The fact that reducing price can generate a competitive advantage for a company does not mean that every reduction in price will create such an advantage. Price reduction, like improvement in service, must be balanced against other types of efforts on the basis of direct, tangible benefits such as increased revenues. If a company is already effectively on par with its competitors because it provides products at an acceptable price and keeps customers from leaving at an acceptable rate, then reduction in price may not be effective, since price is not necessarily the deciding factor for any customer in any situation.
This truth was not apparent to managers of one operating system software vendor, which failed to improve its competitive position - despite its attempt to reduce price. The software managers did not recognize the level of customer inertia that arises from the inconvenience of switching operating systems. Nor did they analyze their reduction in price to determine whether it would attract new customers by producing a new standard of price that would excite customers or by proving difficult for competitors to copy.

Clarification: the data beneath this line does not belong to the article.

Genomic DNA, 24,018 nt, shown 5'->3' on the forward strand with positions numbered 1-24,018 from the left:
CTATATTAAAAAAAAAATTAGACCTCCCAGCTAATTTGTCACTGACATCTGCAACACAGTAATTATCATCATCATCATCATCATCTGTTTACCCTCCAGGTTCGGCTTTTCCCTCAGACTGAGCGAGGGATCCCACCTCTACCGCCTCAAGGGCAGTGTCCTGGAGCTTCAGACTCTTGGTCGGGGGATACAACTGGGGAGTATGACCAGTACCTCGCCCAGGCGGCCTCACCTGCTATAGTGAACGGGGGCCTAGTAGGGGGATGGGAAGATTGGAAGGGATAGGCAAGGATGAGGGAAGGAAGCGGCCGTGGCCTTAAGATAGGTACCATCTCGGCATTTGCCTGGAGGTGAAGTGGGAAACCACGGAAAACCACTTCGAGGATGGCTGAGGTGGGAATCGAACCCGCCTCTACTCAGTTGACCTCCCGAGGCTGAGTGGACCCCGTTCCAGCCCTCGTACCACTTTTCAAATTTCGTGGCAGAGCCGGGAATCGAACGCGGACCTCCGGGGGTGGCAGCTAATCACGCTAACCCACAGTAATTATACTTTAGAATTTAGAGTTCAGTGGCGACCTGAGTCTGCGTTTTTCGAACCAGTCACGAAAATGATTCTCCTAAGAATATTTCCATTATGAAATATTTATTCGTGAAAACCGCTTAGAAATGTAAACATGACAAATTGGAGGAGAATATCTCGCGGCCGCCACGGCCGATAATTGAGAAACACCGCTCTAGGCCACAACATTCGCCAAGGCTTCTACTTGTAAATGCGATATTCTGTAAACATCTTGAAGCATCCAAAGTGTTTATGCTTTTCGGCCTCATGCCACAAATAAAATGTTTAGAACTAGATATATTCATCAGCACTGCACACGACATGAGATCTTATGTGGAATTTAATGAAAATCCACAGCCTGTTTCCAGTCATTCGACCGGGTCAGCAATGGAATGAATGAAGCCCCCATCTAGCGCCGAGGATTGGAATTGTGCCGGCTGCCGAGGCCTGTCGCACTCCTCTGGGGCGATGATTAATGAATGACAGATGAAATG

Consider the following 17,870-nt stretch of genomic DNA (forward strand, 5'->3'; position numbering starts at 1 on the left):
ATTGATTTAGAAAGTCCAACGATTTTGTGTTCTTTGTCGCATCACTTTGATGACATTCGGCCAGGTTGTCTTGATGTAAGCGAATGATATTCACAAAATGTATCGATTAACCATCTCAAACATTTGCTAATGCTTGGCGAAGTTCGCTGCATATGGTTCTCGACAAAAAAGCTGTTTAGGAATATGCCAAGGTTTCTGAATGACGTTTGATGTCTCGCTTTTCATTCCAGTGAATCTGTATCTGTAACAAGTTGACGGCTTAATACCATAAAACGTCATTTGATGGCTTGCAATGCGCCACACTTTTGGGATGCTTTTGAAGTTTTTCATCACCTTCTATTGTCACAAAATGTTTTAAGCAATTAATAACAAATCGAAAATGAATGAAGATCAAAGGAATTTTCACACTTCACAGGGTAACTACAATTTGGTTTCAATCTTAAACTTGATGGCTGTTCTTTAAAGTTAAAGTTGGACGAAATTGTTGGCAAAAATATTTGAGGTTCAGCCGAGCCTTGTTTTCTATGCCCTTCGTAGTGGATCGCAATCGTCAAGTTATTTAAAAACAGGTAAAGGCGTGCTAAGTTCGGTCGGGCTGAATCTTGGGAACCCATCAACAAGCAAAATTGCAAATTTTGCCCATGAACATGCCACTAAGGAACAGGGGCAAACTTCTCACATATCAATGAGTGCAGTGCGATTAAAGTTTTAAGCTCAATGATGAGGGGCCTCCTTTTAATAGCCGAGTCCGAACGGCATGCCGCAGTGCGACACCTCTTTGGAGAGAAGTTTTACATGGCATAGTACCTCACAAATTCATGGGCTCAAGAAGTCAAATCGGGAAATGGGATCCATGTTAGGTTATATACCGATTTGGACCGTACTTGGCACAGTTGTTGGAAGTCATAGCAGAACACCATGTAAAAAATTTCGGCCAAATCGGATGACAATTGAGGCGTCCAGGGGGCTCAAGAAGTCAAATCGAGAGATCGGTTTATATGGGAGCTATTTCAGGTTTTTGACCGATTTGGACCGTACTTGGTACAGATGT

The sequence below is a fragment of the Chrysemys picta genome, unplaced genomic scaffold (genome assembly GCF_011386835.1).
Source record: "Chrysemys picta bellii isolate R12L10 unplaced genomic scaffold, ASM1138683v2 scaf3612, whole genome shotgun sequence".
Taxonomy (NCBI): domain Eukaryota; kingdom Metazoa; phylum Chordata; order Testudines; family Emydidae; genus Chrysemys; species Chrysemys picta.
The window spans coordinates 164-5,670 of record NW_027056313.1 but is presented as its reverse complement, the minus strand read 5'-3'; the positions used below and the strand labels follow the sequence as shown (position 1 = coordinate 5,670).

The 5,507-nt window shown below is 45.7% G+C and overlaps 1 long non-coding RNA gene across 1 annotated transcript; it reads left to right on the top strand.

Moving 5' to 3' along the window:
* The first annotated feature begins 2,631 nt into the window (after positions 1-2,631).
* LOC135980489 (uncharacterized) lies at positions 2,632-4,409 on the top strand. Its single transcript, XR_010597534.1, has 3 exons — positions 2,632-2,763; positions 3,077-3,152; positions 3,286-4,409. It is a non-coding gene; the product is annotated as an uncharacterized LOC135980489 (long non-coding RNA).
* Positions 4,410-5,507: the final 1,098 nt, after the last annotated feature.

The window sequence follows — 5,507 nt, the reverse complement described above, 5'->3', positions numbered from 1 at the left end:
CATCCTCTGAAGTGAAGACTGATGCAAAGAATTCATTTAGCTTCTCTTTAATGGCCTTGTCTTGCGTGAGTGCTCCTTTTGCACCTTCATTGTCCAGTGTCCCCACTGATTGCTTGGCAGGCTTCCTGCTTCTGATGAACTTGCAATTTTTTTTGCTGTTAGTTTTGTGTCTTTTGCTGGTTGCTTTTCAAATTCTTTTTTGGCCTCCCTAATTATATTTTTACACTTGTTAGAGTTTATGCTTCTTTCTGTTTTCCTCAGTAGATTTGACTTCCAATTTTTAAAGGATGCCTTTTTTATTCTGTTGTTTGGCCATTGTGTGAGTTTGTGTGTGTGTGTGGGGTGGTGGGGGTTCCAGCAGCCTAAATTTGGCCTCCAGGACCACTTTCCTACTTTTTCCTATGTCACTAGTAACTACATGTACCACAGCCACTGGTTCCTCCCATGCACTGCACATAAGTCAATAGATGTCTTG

According to the passage, reduction in price is comparable to improvement in service in terms of the
tangibility of the benefits that they tend to confer
increased revenues that they ultimately produce
basis on which they need to be weighed
insufficient analysis that managers devote to them
degree of competitive advantage that they are likely to provide
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